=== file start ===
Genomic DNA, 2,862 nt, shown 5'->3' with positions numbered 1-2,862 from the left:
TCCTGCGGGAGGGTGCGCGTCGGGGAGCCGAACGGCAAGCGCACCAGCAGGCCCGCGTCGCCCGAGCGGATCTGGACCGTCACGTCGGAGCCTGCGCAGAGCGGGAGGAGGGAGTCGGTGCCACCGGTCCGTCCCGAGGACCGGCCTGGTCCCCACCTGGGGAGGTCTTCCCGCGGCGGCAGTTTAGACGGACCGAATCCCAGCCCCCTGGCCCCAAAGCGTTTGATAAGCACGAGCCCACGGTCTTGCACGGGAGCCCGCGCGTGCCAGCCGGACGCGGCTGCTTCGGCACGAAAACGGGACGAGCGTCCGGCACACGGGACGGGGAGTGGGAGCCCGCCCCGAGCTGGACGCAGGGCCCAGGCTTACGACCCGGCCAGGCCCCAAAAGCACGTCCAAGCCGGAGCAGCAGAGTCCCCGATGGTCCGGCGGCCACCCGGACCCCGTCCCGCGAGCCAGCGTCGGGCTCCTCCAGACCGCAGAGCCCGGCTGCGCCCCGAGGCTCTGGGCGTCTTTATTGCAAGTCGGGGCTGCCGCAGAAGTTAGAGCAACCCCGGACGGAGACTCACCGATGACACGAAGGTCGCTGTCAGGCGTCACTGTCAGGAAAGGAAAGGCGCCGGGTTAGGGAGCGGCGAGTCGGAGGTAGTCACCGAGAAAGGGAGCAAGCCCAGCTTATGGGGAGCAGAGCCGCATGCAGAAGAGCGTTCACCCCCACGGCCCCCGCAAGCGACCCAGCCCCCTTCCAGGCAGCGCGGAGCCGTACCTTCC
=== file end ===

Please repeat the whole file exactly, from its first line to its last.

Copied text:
Genomic DNA, 2,862 nt, shown 5'->3' with positions numbered 1-2,862 from the left:
TCCTGCGGGAGGGTGCGCGTCGGGGAGCCGAACGGCAAGCGCACCAGCAGGCCCGCGTCGCCCGAGCGGATCTGGACCGTCACGTCGGAGCCTGCGCAGAGCGGGAGGAGGGAGTCGGTGCCACCGGTCCGTCCCGAGGACCGGCCTGGTCCCCACCTGGGGAGGTCTTCCCGCGGCGGCAGTTTAGACGGACCGAATCCCAGCCCCCTGGCCCCAAAGCGTTTGATAAGCACGAGCCCACGGTCTTGCACGGGAGCCCGCGCGTGCCAGCCGGACGCGGCTGCTTCGGCACGAAAACGGGACGAGCGTCCGGCACACGGGACGGGGAGTGGGAGCCCGCCCCGAGCTGGACGCAGGGCCCAGGCTTACGACCCGGCCAGGCCCCAAAAGCACGTCCAAGCCGGAGCAGCAGAGTCCCCGATGGTCCGGCGGCCACCCGGACCCCGTCCCGCGAGCCAGCGTCGGGCTCCTCCAGACCGCAGAGCCCGGCTGCGCCCCGAGGCTCTGGGCGTCTTTATTGCAAGTCGGGGCTGCCGCAGAAGTTAGAGCAACCCCGGACGGAGACTCACCGATGACACGAAGGTCGCTGTCAGGCGTCACTGTCAGGAAAGGAAAGGCGCCGGGTTAGGGAGCGGCGAGTCGGAGGTAGTCACCGAGAAAGGGAGCAAGCCCAGCTTATGGGGAGCAGAGCCGCATGCAGAAGAGCGTTCACCCCCACGGCCCCCGCAAGCGACCCAGCCCCCTTCCAGGCAGCGCGGAGCCGTACCTTCC